"It was spectacular," said Mrs. Gulit, 73, who in June received the President's Volunteer Service Award from USA Freedom Corps from President Bush.
In OSOT's neck of the woods, protesters have largely given up, but the grassroots group has forged ahead with numerous support-the-troops projects. Last month, the group finished sending 7,444 Christmas packages-2,500 more than last year-to "adopted" units in Iraq. Included in the packages: more than 9,000 hand-stitched, goody-filled Christmas stockings donated by people across the nation, who learned of OSOT through its website, www.operation-support-our-troops.org.
On the opposite coast, crowds of volunteers turn out regularly both to rally troops headed into harm's way and to welcome them home. Crowds of military veterans and just-plain-folks arrange to meet and greet every scheduled planeload of service members that touches down in Bangor, Maine.
"Someone is here for every flight no matter what time of day," greeter Al Dall, 74, told Edward Lee Pitts, a Chattanooga Free Press reporter embedded with Tennessee's 278th Regimental Combat Team. The 278th ran head-on into Bangor's patriotic hospitality as it shipped out to Iraq late last month. As the soldiers deplaned for their last stateside stop, about 40 locals met them on the concourse, cheering and clapping, holding aloft banners that called the troops heroes, Mr. Pitts reported.
"Y'all sure are friendly up here," said Staff Sgt. John Brown, 45, of Huntsville, Tenn., as he shook a greeter's hand. "This has about teared me up."
The volunteers passed out dozens of cell phones and invited soldiers to make a free last call home. Nearby, in a room stocked with free cookies and drinks, a banner on the wall proclaimed that 721 flights bearing 130,747 troops and two dogs had enjoyed Maine's hospitality on their way to Iraq or Afghanistan.
Maine also is among eight states that are teaming government with private donors to support the families of National Guard and reserve troops deployed to war zones. Maine, California, Delaware, Michigan, South Carolina, Rhode Island, and Wyoming have all passed legislation to launch versions of the "Military Family Relief Fund (MFRF)," a model originated in Illinois. Funding in Illinois was to come from private donors and optional check-in-the-box donations generated by state income tax returns.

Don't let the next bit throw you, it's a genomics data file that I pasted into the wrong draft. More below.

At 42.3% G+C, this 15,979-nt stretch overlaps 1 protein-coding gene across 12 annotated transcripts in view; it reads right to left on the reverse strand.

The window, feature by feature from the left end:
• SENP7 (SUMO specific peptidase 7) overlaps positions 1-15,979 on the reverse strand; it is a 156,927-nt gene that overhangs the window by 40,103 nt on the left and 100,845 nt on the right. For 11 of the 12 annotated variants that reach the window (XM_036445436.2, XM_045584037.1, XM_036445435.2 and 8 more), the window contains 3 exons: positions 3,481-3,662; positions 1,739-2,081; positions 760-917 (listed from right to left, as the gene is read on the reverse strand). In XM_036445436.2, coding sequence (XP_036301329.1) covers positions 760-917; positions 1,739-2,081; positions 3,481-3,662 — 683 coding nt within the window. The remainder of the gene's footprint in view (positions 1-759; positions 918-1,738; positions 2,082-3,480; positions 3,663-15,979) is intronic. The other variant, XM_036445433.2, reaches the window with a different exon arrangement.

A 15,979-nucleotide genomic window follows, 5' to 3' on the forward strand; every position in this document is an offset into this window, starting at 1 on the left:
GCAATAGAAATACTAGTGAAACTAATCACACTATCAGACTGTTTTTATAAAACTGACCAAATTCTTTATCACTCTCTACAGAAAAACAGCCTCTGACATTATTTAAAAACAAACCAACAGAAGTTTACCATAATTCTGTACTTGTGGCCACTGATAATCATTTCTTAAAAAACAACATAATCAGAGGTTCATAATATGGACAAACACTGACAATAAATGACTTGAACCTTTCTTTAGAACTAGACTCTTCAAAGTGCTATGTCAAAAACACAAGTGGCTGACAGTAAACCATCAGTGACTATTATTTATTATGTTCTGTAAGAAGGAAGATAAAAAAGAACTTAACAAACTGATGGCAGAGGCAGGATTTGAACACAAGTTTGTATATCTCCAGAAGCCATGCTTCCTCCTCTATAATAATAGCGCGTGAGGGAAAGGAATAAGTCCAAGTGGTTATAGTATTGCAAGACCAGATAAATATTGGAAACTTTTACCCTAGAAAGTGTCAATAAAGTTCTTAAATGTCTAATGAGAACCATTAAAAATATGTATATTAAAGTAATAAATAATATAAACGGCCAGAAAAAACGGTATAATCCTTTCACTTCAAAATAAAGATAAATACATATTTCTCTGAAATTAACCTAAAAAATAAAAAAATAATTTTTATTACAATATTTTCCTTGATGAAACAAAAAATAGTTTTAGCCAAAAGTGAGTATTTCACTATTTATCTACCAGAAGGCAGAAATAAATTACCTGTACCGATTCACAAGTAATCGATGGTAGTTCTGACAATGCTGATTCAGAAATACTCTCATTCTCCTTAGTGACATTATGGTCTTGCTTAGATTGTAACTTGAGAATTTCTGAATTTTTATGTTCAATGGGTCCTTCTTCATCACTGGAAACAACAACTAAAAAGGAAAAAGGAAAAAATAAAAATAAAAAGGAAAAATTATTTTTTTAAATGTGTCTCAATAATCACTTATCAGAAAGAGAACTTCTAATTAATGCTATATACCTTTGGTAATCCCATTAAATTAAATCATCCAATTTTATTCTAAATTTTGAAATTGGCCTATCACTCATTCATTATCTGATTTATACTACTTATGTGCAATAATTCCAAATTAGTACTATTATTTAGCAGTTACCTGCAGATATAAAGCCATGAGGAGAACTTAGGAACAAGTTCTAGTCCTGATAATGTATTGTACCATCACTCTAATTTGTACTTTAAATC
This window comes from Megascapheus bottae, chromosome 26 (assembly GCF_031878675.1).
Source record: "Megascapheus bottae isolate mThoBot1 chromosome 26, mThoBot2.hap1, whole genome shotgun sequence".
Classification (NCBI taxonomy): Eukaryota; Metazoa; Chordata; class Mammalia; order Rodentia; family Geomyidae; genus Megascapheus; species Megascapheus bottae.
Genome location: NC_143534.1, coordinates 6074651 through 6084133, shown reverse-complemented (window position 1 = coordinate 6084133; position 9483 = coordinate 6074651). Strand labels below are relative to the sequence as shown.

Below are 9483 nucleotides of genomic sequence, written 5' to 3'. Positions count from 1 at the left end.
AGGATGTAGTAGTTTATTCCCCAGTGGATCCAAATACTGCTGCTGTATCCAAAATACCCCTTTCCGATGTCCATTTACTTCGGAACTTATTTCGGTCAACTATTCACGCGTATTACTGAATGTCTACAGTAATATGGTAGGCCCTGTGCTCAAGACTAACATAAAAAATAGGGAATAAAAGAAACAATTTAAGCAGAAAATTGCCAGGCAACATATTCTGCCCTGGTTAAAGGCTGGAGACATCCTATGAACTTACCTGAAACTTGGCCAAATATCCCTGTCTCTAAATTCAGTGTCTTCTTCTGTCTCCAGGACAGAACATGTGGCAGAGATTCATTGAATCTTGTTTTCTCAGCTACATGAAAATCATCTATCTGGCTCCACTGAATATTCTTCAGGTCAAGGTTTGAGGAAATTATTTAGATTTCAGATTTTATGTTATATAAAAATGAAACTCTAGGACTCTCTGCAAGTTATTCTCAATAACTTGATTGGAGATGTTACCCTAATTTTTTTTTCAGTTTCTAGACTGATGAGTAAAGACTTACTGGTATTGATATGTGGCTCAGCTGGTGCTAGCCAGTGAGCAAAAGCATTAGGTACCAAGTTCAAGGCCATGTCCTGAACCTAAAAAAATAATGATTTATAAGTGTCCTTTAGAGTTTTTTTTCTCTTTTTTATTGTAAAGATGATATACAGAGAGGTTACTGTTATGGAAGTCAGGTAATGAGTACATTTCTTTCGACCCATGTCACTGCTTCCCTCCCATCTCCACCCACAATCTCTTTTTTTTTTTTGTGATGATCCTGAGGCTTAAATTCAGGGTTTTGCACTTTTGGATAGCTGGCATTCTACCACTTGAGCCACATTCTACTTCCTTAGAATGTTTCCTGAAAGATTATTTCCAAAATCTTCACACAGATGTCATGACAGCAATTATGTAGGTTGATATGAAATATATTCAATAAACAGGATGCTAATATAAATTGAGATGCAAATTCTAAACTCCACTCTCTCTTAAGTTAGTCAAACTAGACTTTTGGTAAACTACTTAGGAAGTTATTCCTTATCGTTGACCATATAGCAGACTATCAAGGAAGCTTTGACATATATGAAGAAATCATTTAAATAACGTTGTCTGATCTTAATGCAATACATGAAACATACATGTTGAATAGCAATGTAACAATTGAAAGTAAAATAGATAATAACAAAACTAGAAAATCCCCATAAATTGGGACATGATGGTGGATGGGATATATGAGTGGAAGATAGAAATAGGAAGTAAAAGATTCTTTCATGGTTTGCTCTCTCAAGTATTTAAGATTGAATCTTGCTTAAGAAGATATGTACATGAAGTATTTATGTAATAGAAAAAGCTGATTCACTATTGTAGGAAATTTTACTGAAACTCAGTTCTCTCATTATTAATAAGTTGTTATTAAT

"Then Iraq happened and the money was needed now," said Eric Schuller, senior policy advisor for Illinois Lt. Gov. Pat Quinn, whose office administers the family aid program (www.operationhomefront.org). More than half of the state's National Guard personnel and 40 percent of its military reserves are now serving on active duty. Many have suffered pay cuts as high as one-third.
Illinois lawmakers approved $5 million to fund one-time grants of between $500 and $3,000 to the families of deployed National Guardsmen and reservists. Since then, the fund has grown by $203,000 (from tax check-off donations) and another $150,000 in private donations. So far, Illinois has given out $2.4 million in grants from the fund to families like the Hortons of Aurora, Ill.
Joshua Horton, 28, an Aurora police officer and Marine Corps veteran, signed up for the reserves after 9/11. In June 2004 his unit was activated. Sgt. Horton could've applied to stay home: His wife Taunacy, already mother to two children, was pregnant with quintuplets.
But the Hortons decided Joshua should honor his commitment. In September, he shipped out to Iraq. On Oct. 7, while he was conducting a house-to-house search, a grenade exploded near Sgt. Horton, shattering an arm and a leg. On Oct. 11, while he lay in a hospital bed in Germany, Mrs. Horton, 27 weeks pregnant, gave birth to three girls and two boys.
Sgt. Horton is now home, recuperating from his injuries. One of the Horton quints, Addyson, a baby girl, passed away on Oct. 30. Throughout their ordeal, the community and the MFRF have rallied behind them. Last week, Mrs. Horton told WORLD that the grant of $500 they received "was the first help that was offered to us."
After reading about the Hortons in the newspaper, Eric Schuller called Mrs. Horton on behalf of Lt. Gov. Quinn. One of Mr. Schuller's first questions to this military family was one that, during wartime, should be universal: "How can we help you and what do you need?"